I revisited Adobe’s PowerPoint to e-learning conversion plug-in this week while working on a client demo. As background, I have extensive experience with Adobe’s software since the earlier days of Flash, Photoshop, InDesign, Dreamweaver, Captivate 1-9, etc. and am now working on a Windows 10 Core i7 workstation, 8GB RAM.
Presenter 11 is appealing for those that don’t want to shell out over a thousand bucks for Articulate Presenter or Storyline 2. Unfortunately, spending a day with Presenter 11 left me disappointed (yet again Adobe) at the instability of their e-learning product line.
To begin, I needed to segment my client’s long video in shorter bits, so began with Presenter’s built in video import, which includes ability to trim and segment when importing. This would be a great feature, not having to go outside presenter into more complex, time consuming video editing tools just to trim and fade in/out a clip.
Unfortunately, when I imported my clip (several times, reboot, sacrifice chickens to voodoo gods, etc.) several seconds of my video were missing from the beginning. Hmmm…
Ok, no big deal – I’ll go out into more complex, time consuming video editing tools, in this case Adobe Premiere CC 2015. I made the cuts and exported my clips to H-264 FLV. For those unfamiliar, that’s Presenter’s preferred file format exported from Adobe’s own video editing tool. On import, about three seconds of my video segments were chopped off at the end, cutting my narrators off in mid-sentence.
Would you like your video chopped prematurely at the beginning or the end? It wouldn’t be difficult to add a few seconds of dead air to compensate, but this sort of thing should just work.
Next, I added audio to a few slides. The workflow was again great, but it only worked about 60% of the time. For the other 40% just as in Presenter 10, the recording interface would lock up such that my mouse seemed to be going behind the window. Keyboard shortcuts worked, but no mouse clicks. This might be tolerable if this particular bug hadn’t persisted from version 10 into 11.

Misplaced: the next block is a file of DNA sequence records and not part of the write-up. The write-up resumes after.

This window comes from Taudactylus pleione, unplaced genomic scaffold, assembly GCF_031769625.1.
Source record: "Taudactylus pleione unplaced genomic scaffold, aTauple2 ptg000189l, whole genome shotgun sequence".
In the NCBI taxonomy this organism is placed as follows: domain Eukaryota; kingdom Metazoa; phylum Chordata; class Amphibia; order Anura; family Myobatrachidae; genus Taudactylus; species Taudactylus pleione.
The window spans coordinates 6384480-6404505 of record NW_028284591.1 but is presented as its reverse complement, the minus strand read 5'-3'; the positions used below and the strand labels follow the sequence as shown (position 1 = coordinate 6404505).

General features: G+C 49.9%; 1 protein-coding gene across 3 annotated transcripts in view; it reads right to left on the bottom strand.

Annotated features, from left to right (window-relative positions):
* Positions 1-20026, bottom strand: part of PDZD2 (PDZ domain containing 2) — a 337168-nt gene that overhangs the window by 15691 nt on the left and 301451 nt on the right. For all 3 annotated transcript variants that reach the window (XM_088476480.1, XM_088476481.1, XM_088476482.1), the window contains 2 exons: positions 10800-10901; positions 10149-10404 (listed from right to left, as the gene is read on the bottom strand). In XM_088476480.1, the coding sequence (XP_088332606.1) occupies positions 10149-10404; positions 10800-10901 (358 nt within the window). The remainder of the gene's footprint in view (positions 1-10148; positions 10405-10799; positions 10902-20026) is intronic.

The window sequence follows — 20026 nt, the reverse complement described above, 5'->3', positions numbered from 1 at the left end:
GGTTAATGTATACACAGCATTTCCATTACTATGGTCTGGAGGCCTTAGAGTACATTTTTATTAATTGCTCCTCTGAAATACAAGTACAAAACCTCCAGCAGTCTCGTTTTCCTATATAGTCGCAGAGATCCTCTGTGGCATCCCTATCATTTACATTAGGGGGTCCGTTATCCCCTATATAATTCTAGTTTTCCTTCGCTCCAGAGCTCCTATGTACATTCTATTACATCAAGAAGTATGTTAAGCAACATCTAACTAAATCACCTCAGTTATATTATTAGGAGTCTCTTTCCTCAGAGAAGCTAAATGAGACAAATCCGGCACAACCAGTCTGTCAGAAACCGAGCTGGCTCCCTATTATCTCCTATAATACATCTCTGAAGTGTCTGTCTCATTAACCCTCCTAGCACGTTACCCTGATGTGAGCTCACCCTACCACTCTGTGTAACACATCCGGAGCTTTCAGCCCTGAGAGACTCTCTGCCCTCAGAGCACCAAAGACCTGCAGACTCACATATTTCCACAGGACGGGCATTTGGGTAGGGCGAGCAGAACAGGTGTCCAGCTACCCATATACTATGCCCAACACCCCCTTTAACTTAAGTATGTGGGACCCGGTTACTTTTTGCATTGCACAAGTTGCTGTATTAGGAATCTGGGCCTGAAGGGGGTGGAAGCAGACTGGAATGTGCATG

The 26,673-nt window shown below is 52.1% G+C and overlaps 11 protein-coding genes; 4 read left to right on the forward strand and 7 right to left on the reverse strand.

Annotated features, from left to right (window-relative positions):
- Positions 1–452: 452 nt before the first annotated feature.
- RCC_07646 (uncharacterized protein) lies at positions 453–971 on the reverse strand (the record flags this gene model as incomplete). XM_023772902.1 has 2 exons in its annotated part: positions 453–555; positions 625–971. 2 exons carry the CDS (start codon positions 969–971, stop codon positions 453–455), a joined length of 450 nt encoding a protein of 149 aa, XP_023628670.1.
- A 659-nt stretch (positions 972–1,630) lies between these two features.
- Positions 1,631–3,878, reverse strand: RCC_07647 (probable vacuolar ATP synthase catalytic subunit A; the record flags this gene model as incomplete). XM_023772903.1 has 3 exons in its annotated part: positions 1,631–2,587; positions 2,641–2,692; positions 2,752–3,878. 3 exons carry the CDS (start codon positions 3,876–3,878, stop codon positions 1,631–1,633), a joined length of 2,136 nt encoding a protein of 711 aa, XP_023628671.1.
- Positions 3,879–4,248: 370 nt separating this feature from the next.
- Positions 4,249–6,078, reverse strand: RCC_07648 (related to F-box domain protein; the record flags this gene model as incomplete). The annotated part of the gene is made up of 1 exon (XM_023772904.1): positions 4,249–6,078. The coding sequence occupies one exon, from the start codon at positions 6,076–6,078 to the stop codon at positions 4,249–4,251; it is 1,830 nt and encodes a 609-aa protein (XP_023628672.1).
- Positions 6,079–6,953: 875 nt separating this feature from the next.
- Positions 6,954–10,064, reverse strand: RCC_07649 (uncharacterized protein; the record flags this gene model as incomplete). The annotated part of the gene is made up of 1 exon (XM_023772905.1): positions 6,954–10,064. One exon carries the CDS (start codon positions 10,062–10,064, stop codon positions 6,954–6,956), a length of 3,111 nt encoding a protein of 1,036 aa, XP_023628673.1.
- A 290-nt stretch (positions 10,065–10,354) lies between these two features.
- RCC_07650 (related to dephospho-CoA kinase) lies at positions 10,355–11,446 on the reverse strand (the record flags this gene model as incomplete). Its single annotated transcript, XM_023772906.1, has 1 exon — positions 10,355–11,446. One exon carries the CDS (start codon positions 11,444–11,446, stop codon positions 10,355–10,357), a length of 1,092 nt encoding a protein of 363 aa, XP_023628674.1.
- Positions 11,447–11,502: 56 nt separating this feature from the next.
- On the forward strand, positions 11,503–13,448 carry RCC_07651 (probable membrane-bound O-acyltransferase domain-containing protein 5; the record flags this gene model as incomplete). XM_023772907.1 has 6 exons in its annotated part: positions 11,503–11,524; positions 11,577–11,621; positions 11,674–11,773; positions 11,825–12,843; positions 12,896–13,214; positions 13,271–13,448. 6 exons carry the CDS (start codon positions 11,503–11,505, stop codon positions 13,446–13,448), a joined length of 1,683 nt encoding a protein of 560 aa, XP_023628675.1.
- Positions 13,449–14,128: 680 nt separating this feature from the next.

Also, there should be a button to remove audio from a slide without having to click, drag and delete the waveform.
Bearing in mind I’m only about a day into working with this tool now, at the 11th hour, adding literally the last slide, the project refused to publish, throwing an error re: XML file missing. On re-opening, the pptx file became fatally corrupted, un-openable and un-repairable. In other words, four hours of work down the drain.
I had saved an incremental version or two, but hadn’t realized I was working with a tool with the stability of early versions of Captivate, meaning prone to randomly and irrevocably nuking your work.
Late last night after scouring forums, and reinstalling both Office and Presenter to no avail, I sent my prospective client a sheepish email, “Sorry, need another day on this. Dog ate my demo… ”
Today, an Adobe sales rep called me asking how many licenses of Presenter 11 I wanted. You can guess my reaction. Having done this in the past for various project killing Adobe bugs, spending today rebuilding my project, and having spent a great deal of time in the past fixing work lost to similar Captivate file corruption, I question whether Adobe deserves my time as volunteer software tester. Again.
Bugs that persist from a previous version into the next version, for which a firm charges premium prices are unacceptable. Typical of Adobe, Presenter 11 should have been a free update and bug fix to 10, not a new version.
Like many e-learning developers, I feel burnt, let down by Adobe over the years. Their products used to have near mystical cachet, and deserved it, but by failing to invest enough back into their e-learning product lines, the Adobe e-learning line has become a sour, bad joke in the community.
On the day after Presenter 11 ate my demo, I tried to resurrect my PowerPoint via every possible means, including reinstalling Office and Presenter, but no joy. So I rebuilt the project in Articulate Storyline 2. Though Storyline 2 costs quite a bit more, it’s reliable, well thought out and highly recommended.
I’ve wanted Adobe e-learning products to work since the beginning, as what they’re trying to do is well thought out in terms of interface and functionality, but their development teams can’t seem to deliver.
Presenter 10 was unstable, Presenter 11 is unusable. Creative Cloud applications on Windows 10 are unstable and sluggish, and they seem to have sabotaged the latest version of Captivate as well. When an Adobe Captivate software simulation equivalent emerges, I will bid farewell to Adobe’s e-learning tools for good.
While e-learning may not be a huge part of Adobe’s revenue, it drives other software purchases, e.g. instructional design and development shops using Captivate are likely to buy Premiere, Photoshop and InDesign for associated video, image editing and desktop publishing tasks.
Regrettably, Adobe Presenter 11 is worse than 10, and absolutely not recommended.
Screenshot: a rabid, mangy software dog ate my pptx: